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Who said they don't pay for training materials? They treat me pretty good and I don't have intentions to move any time soon. They want me to have a certification and I'm happy to get it if it means a pay-rise and more job security. –  Buh Buh May 27 '11 at 14:23

Take exams from .NET 3.5. I did several exams for .NET 1.1 when .NET 2.0 was already released, I did several exams for .NET 2.0 when .NET 3.5 was already released and I did exam for .NET 3.5 two weeks ago and I'm planning next one within few weeks. At least it should mean that I already have some hands on experience with the version when I'm taking the exam. As you see in your current company there are still projects using .NET 3.5 - you can be pretty sure that there are still companies supporting projects in .NET 1.1 and 2.0. Moreover content of .NET 3.5 is not obsolete by .NET 4.0 (some methods or APIs can be - for example Workflow foundation 3.5). .NET 4.0 adds new features but old features and approaches from .NET 3.5 are still valid and usable.

You mentioned that you don't have experience with .NET 4.0 and you don't use it on daily basis. It also sounds like you also never used it in the real world project. Even if you prepare for the exam it means nothing. When you look for a new job you can be sure that certification can help you pass some selection in HR departments but that is all. Once you meet somebody on technical interview they will check if you know the stuff from the exam. It is better to take exam where you have long experience and you will remember the stuff for some time.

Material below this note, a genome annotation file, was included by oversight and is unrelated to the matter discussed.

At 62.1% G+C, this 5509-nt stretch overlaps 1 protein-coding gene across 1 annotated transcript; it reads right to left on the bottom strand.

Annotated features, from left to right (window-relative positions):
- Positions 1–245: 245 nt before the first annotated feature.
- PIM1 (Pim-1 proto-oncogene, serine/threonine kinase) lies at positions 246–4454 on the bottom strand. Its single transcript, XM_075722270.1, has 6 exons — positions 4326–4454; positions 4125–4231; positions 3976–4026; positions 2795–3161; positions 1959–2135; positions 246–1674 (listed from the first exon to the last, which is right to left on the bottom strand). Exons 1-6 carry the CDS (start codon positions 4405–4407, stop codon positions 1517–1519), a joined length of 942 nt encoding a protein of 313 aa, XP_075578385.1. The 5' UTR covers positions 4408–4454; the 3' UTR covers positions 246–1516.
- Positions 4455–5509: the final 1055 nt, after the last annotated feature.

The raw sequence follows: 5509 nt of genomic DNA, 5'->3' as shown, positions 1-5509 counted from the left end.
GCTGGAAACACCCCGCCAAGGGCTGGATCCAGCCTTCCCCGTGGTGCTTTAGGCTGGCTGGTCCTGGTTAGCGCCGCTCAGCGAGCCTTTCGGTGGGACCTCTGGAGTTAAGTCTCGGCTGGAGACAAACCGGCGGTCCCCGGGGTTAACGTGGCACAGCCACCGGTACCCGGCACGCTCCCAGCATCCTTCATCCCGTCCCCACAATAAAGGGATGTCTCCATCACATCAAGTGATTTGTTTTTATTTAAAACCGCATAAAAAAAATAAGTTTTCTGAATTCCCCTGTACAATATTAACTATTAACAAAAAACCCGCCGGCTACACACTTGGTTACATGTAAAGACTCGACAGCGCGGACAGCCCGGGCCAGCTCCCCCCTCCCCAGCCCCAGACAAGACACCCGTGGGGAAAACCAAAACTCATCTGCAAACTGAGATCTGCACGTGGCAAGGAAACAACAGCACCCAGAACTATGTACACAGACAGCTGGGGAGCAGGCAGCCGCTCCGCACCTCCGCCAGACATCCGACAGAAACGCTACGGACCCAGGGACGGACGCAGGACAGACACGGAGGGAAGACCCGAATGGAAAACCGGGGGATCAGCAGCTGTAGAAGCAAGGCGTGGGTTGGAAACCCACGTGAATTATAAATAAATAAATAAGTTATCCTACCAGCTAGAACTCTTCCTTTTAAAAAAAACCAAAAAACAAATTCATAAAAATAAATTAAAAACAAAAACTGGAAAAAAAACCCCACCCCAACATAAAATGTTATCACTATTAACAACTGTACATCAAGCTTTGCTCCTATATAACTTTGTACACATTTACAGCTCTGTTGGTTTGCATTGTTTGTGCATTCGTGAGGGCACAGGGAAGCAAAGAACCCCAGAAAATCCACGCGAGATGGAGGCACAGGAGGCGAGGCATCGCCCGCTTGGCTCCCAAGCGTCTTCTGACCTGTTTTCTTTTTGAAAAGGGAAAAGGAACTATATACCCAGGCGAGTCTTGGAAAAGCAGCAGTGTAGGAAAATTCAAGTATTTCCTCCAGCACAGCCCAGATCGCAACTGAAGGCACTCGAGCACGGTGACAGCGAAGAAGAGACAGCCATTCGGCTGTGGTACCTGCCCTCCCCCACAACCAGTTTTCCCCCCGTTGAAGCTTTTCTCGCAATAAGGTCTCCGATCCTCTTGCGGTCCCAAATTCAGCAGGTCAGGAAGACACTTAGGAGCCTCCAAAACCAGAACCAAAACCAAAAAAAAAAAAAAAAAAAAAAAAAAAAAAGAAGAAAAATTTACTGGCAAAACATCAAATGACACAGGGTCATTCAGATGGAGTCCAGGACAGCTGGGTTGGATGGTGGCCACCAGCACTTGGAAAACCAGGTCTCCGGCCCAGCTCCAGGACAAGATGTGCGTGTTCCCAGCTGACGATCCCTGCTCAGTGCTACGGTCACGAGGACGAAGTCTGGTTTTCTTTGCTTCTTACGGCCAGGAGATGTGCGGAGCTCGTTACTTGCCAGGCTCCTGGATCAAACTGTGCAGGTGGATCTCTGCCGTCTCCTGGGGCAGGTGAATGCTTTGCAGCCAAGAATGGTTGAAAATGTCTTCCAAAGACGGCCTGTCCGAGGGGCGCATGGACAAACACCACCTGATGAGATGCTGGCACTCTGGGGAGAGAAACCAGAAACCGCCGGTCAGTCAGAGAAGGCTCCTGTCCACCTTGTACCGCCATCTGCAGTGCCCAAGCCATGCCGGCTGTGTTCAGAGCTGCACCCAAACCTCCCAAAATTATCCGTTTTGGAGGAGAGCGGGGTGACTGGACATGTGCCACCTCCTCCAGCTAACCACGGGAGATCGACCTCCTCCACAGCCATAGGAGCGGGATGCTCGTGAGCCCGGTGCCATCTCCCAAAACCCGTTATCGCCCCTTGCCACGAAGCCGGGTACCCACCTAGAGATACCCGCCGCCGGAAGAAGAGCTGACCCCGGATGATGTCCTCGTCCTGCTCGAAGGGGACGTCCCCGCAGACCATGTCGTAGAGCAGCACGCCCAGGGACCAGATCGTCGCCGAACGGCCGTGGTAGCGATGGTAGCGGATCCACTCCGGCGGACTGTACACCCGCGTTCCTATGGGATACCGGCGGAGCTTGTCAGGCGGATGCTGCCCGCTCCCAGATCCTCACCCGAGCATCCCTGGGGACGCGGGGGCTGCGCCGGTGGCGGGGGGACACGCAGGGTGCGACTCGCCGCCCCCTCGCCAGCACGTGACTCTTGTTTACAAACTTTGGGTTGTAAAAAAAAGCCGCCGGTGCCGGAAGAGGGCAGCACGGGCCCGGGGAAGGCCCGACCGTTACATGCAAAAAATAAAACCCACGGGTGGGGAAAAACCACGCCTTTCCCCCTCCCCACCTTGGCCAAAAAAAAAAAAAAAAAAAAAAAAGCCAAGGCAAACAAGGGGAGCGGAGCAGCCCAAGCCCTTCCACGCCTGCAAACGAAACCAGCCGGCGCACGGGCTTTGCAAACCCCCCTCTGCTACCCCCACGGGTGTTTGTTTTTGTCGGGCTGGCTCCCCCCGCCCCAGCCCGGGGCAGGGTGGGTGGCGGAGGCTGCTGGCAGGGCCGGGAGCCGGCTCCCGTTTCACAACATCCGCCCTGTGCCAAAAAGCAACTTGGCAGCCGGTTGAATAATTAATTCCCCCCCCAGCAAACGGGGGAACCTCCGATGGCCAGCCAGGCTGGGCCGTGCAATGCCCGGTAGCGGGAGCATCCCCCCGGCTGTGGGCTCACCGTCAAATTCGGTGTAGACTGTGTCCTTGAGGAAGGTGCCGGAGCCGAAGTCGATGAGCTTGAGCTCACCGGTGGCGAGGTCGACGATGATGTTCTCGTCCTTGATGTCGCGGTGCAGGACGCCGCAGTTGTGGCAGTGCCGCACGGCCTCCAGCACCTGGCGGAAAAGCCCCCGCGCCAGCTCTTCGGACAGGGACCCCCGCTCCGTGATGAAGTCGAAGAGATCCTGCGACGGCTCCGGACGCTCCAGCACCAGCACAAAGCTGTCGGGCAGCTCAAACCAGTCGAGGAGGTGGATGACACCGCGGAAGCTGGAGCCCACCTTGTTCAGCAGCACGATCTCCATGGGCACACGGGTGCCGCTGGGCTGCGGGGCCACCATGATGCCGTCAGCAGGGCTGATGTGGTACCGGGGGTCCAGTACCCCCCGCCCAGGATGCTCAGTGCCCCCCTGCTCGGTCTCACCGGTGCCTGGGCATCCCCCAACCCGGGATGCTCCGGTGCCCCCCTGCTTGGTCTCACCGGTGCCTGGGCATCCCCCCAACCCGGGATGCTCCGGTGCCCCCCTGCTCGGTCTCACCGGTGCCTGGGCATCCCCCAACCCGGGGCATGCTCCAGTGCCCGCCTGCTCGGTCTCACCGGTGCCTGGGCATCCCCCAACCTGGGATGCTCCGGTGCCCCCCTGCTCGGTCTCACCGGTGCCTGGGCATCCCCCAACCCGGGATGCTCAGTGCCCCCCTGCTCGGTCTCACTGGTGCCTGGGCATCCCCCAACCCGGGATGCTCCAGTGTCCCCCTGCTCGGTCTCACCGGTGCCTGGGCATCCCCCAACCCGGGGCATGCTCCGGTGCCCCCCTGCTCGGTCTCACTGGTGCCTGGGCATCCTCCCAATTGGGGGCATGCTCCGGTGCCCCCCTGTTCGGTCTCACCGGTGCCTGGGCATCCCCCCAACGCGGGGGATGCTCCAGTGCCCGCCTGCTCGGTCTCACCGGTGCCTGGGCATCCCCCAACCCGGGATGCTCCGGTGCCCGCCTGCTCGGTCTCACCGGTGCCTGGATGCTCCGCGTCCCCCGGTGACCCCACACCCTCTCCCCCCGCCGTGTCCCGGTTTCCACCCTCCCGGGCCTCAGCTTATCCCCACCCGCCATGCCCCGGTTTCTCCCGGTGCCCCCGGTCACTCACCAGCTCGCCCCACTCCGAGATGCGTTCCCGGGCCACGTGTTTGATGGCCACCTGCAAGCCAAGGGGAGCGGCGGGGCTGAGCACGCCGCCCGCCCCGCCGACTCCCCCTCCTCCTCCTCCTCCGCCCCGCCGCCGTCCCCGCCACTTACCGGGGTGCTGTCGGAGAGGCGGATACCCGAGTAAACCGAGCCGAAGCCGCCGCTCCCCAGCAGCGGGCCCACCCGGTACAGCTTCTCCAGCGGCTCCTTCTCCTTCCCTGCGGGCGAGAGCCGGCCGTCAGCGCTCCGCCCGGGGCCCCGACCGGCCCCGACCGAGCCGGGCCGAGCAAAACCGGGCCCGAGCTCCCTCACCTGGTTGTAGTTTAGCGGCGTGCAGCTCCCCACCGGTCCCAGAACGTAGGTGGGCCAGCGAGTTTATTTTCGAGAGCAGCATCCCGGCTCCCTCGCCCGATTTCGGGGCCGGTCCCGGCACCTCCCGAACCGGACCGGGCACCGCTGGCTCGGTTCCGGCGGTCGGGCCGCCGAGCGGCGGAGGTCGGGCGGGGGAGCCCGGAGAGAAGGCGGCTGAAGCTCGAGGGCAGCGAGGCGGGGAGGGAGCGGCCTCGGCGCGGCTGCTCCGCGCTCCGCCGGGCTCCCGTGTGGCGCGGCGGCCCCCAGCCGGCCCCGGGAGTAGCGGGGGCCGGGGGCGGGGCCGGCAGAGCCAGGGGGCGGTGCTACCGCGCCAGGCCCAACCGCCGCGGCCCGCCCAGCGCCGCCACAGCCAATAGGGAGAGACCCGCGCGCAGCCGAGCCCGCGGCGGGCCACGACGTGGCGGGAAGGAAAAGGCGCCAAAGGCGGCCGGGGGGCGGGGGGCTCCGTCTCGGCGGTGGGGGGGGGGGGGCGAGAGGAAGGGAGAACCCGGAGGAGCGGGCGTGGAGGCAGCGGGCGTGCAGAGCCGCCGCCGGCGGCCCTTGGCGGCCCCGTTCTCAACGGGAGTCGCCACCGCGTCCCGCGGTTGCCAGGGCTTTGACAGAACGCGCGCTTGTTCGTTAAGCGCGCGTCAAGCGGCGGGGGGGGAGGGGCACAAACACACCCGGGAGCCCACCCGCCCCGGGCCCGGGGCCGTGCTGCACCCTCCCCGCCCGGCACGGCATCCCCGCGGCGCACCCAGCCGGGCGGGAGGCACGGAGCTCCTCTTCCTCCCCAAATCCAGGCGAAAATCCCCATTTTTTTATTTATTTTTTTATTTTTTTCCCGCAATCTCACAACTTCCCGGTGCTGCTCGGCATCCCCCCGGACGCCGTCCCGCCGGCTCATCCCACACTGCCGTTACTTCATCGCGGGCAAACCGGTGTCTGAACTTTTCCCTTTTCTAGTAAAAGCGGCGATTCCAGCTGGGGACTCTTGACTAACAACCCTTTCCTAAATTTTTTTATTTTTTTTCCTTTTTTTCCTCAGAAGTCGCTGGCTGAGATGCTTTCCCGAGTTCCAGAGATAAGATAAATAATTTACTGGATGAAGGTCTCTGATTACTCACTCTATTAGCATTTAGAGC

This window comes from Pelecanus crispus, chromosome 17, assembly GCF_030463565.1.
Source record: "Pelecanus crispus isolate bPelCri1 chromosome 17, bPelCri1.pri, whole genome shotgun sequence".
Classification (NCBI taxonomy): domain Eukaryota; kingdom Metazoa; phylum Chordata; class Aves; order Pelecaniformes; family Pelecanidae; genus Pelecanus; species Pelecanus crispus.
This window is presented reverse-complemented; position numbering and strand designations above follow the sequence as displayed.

I answered a question about test exams yesterday. I also described some recent experience with MS exams in that answer.

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What you said about my experiance with 4 is right. I wish I could pass out some up votes but I don't have enough repution here. Which is silly because by rep is good on StackOverflow. –  Buh Buh May 27 '11 at 14:45

Stick with the .Net 4 exams. The 4.0 test have just rolled out (heck MS still hasn't released all the training books for all the tests yet!)

3.5 will be phased out soon so it will be seen as an obsolete certification by those hiring pretty soon.

I'm in the same boat in that I only work with 2.0 and 3.5 websites all day but I'm working on getting my MCPD Web Developer 4. I'll actually be taking the 70-515 test in about a week.

If you're having difficulty learning check out Transenders. They're a bit expensive ($139 per test to download permanently or $109 for 30 day online access) but the test prep system is really good. You run through test exams that ask questions very similar to what to expect on the real tests. The nice thing is it gives you detailed explanations for why each of the multiple choice answers are right or wrong. They have a pass guarantee so if you do fail you can at least get your money back :)

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Thanks, I'll take a look at Transenders. I would gladly pay that price if it means I can get this sorted sooner. –  Buh Buh May 27 '11 at 16:09